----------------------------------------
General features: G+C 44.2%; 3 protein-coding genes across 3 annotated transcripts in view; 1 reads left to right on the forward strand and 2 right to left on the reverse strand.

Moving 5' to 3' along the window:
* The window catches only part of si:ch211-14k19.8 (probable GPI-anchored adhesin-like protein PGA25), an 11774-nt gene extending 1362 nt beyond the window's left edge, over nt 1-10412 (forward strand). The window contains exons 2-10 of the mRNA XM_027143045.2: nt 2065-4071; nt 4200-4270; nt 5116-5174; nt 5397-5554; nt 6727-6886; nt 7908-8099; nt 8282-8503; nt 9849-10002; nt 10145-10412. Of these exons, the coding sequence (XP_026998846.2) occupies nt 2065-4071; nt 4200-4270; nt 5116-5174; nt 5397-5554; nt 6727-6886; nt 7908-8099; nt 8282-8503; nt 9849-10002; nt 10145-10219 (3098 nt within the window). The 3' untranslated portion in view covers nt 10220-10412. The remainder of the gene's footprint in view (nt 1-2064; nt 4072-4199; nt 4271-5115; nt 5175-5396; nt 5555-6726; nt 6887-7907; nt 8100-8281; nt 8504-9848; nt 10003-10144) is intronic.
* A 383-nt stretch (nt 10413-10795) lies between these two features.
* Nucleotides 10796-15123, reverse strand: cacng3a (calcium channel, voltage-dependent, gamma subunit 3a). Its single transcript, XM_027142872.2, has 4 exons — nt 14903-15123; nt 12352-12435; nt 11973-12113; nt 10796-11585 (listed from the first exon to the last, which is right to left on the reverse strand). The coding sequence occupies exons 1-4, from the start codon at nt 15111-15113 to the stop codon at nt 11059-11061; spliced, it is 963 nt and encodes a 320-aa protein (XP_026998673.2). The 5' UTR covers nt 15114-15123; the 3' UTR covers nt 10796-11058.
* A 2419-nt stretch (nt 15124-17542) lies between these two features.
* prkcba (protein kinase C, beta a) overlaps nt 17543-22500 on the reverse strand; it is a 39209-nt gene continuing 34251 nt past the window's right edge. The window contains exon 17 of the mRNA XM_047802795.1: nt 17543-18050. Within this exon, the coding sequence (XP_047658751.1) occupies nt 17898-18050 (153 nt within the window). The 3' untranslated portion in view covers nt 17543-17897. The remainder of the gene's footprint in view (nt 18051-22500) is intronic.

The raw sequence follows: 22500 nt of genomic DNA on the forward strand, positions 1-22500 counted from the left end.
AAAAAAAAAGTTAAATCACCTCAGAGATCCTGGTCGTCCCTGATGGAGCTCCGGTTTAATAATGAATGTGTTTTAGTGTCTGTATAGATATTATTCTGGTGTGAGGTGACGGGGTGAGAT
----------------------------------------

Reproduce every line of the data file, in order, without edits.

General features: G+C 44.2%; 3 protein-coding genes across 3 annotated transcripts in view; 1 reads left to right on the forward strand and 2 right to left on the reverse strand.

Moving 5' to 3' along the window:
* The window catches only part of si:ch211-14k19.8 (probable GPI-anchored adhesin-like protein PGA25), an 11774-nt gene extending 1362 nt beyond the window's left edge, over nt 1-10412 (forward strand). The window contains exons 2-10 of the mRNA XM_027143045.2: nt 2065-4071; nt 4200-4270; nt 5116-5174; nt 5397-5554; nt 6727-6886; nt 7908-8099; nt 8282-8503; nt 9849-10002; nt 10145-10412. Of these exons, the coding sequence (XP_026998846.2) occupies nt 2065-4071; nt 4200-4270; nt 5116-5174; nt 5397-5554; nt 6727-6886; nt 7908-8099; nt 8282-8503; nt 9849-10002; nt 10145-10219 (3098 nt within the window). The 3' untranslated portion in view covers nt 10220-10412. The remainder of the gene's footprint in view (nt 1-2064; nt 4072-4199; nt 4271-5115; nt 5175-5396; nt 5555-6726; nt 6887-7907; nt 8100-8281; nt 8504-9848; nt 10003-10144) is intronic.
* A 383-nt stretch (nt 10413-10795) lies between these two features.
* Nucleotides 10796-15123, reverse strand: cacng3a (calcium channel, voltage-dependent, gamma subunit 3a). Its single transcript, XM_027142872.2, has 4 exons — nt 14903-15123; nt 12352-12435; nt 11973-12113; nt 10796-11585 (listed from the first exon to the last, which is right to left on the reverse strand). The coding sequence occupies exons 1-4, from the start codon at nt 15111-15113 to the stop codon at nt 11059-11061; spliced, it is 963 nt and encodes a 320-aa protein (XP_026998673.2). The 5' UTR covers nt 15114-15123; the 3' UTR covers nt 10796-11058.
* A 2419-nt stretch (nt 15124-17542) lies between these two features.
* prkcba (protein kinase C, beta a) overlaps nt 17543-22500 on the reverse strand; it is a 39209-nt gene continuing 34251 nt past the window's right edge. The window contains exon 17 of the mRNA XM_047802795.1: nt 17543-18050. Within this exon, the coding sequence (XP_047658751.1) occupies nt 17898-18050 (153 nt within the window). The 3' untranslated portion in view covers nt 17543-17897. The remainder of the gene's footprint in view (nt 18051-22500) is intronic.

The raw sequence follows: 22500 nt of genomic DNA on the forward strand, positions 1-22500 counted from the left end.
AAAAAAAAAGTTAAATCACCTCAGAGATCCTGGTCGTCCCTGATGGAGCTCCGGTTTAATAATGAATGTGTTTTAGTGTCTGTATAGATATTATTCTGGTGTGAGGTGACGGGGTGAGAT